When families explore the idea of boarding school at the middle school level, questions–and, sometimes, eyebrows–are raised. It’s an emotional decision, charged with concerns about a boy’s academic experience and personal support. If you’re a parent in this position, here are three factors you’ll want to be sure to consider.
- Support in “the quiet moments.” It’s true: A middle-school-aged boy is rarely quiet. Rambunctious and energetic, he’s taking enormous developmental leaps–both physically and mentally–at a rapid pace. It’s easy to notice him in these moments as he runs down the soccer field, answers a question in math class, or jokes with his friends at the lunch table. But, what happens in the unscheduled time–in the quiet moments between class and practice, dinner and bedtime, high-fives and hang-outs? In a typical day setting, a boy is lucky if he has a classroom teacher who “gets” him–who not only teaches him, but makes an impression and inspires him. If he’s very lucky, he might have a coach who fulfills the same role. But in a junior boarding school, a boy is surrounded by caring, interested adults who are not only experts in their fields, but are experts in understanding and supporting boys’ development. These adults are part of a community, and someone is always there–even in the quiet moments, and even for boys who aren’t traditionally “star achievers.” And they provide support and connections not just at the “highlights” of a boy’s school experience, but in the quiet moments, as well–which is often when he needs support the most.
- Weekends. Most junior boarding schools offer several options for weekend activities (and some offer more than 20!). The important thing for families to weigh here is not so much the fact that activities are available (to keep boys occupied, energized, and entertained), but that the depth and breadth of offerings go far beyond what the average boy can access or experience at home. Many junior boarding schools are located in rural environments, affording easy access to outdoor activities like skiing, hiking, biking, and other sports. Schools in a more suburban location can offer the best of both worlds: the space and access to the outdoors, and the proximity to world class cities that offer artistic, cultural, and historical opportunities (not to mention fantastic restaurants and sports teams). While your son will be having the time of his life, we also think these trips and experiences can be a pretty valuable part of his education.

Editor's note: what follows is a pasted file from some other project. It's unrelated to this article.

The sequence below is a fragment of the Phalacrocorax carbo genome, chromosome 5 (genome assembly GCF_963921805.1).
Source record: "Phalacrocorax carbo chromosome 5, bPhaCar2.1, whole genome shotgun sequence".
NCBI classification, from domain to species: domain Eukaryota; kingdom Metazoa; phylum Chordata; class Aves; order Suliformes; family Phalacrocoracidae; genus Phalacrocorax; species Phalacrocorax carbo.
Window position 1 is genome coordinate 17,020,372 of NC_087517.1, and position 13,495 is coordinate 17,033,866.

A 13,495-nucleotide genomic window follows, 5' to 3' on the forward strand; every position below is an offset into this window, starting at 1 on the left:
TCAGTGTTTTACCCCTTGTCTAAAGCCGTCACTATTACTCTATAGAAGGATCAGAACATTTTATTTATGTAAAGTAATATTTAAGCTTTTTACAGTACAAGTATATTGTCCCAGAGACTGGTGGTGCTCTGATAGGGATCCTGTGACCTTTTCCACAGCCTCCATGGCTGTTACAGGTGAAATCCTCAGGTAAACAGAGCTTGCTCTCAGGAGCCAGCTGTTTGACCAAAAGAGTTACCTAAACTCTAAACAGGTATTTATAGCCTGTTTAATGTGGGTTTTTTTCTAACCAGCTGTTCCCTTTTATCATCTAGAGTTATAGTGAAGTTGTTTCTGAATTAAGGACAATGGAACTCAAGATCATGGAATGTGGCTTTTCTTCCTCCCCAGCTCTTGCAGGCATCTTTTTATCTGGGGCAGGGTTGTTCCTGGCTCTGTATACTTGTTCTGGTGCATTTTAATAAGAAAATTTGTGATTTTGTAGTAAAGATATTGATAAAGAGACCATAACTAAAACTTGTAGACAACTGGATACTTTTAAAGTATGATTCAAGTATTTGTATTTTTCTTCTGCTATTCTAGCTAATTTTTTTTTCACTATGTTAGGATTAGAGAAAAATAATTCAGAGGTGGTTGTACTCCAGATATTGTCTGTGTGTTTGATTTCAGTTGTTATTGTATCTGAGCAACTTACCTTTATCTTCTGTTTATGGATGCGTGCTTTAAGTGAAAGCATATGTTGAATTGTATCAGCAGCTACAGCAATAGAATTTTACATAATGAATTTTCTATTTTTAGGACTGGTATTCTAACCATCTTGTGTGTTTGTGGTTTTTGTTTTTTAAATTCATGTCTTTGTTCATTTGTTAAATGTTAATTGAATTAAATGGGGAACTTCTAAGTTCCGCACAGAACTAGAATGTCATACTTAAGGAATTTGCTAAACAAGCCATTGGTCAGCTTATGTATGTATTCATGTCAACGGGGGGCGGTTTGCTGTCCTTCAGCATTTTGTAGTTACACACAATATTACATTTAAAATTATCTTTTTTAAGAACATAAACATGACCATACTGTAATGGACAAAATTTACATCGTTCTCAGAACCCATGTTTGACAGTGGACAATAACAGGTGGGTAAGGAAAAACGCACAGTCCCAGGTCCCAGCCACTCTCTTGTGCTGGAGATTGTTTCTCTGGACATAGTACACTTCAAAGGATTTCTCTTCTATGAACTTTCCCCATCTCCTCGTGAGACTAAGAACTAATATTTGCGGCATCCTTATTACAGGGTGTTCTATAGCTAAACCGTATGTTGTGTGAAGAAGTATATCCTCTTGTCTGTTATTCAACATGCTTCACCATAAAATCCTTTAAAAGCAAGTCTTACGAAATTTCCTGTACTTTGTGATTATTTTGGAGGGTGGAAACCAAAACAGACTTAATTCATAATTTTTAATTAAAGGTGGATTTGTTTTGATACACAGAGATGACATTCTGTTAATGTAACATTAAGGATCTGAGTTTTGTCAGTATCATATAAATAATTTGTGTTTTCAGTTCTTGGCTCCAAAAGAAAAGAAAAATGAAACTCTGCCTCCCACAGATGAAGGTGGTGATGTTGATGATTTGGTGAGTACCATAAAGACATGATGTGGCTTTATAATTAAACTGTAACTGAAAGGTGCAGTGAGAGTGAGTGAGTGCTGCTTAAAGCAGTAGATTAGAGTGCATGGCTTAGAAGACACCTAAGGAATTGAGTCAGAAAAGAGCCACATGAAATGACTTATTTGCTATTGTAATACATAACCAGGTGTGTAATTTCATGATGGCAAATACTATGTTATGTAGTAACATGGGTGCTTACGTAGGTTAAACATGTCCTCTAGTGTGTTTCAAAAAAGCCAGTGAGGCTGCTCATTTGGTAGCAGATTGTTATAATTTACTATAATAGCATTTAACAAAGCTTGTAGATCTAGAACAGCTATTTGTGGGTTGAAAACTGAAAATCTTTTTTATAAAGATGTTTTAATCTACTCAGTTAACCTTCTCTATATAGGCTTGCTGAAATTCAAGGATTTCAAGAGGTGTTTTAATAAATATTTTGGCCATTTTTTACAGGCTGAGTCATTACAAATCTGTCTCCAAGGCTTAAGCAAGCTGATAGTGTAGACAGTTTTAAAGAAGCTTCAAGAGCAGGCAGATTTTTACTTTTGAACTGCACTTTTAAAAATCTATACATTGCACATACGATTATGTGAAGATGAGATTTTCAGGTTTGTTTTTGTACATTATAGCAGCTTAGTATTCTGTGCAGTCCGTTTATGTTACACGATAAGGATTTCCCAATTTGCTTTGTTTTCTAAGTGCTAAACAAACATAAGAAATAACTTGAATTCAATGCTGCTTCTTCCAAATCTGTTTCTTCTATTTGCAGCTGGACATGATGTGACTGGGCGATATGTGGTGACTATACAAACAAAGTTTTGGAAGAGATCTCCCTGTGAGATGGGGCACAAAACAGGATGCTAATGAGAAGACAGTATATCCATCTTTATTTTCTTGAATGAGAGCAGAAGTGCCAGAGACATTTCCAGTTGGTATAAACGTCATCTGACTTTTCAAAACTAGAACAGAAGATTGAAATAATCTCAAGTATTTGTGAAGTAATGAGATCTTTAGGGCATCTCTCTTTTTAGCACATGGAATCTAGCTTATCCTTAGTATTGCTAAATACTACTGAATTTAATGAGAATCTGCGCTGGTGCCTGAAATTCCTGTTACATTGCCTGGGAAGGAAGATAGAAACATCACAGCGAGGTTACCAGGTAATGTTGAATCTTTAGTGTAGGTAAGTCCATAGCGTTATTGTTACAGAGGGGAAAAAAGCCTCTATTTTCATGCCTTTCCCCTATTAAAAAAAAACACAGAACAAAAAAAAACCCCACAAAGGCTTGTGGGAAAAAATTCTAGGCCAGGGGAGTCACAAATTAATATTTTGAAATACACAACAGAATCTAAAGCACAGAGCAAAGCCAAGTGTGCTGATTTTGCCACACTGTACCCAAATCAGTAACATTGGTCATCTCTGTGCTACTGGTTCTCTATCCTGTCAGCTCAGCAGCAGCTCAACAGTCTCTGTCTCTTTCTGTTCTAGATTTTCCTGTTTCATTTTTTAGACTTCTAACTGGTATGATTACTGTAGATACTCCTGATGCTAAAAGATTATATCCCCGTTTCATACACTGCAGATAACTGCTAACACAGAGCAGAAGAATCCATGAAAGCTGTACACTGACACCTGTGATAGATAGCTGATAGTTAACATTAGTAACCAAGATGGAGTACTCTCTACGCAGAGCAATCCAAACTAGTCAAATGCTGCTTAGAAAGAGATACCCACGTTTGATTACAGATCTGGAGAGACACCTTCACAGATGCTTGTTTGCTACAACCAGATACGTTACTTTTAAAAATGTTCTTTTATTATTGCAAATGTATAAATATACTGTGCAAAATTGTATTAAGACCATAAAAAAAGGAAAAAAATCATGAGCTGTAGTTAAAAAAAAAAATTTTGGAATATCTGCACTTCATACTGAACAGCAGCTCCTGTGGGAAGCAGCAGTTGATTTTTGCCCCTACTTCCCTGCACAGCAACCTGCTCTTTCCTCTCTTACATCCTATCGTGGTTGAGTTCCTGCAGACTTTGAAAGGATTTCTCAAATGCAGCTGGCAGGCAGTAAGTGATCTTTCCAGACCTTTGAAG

- The impact of the campus visit. A school’s viewbook, website, videos, and photos are necessities. They give families a first impression and sketch the elements that make up the school experience. But they’re only a start. (And, let’s admit it: no school is going to show photos of that science lab that needs updating, the dorm that needs renovating, or the boy who just learned that he flunked his science exam.) The campus visit is an integral part of the boarding school decision-making process, and often sways families one way or the other. They see firsthand the character of the boys. Engaged, excited, and polite young men speak volumes about a school’s approach, academics, and community. It’s great to observe classes and see teachers in action–not just to assess the caliber of the academics, but to watch how they engage each and every student. It’s helpful to meet actual students who welcome you and hold the door open–but it’s invaluable to watch them when they think you aren’t looking. If you’re considering a junior boarding school, give it a test drive: visit, observe a class, stay the night. You’ll likely learn all you need to know to make your decision. After all, you can’t shake hands with a viewbook.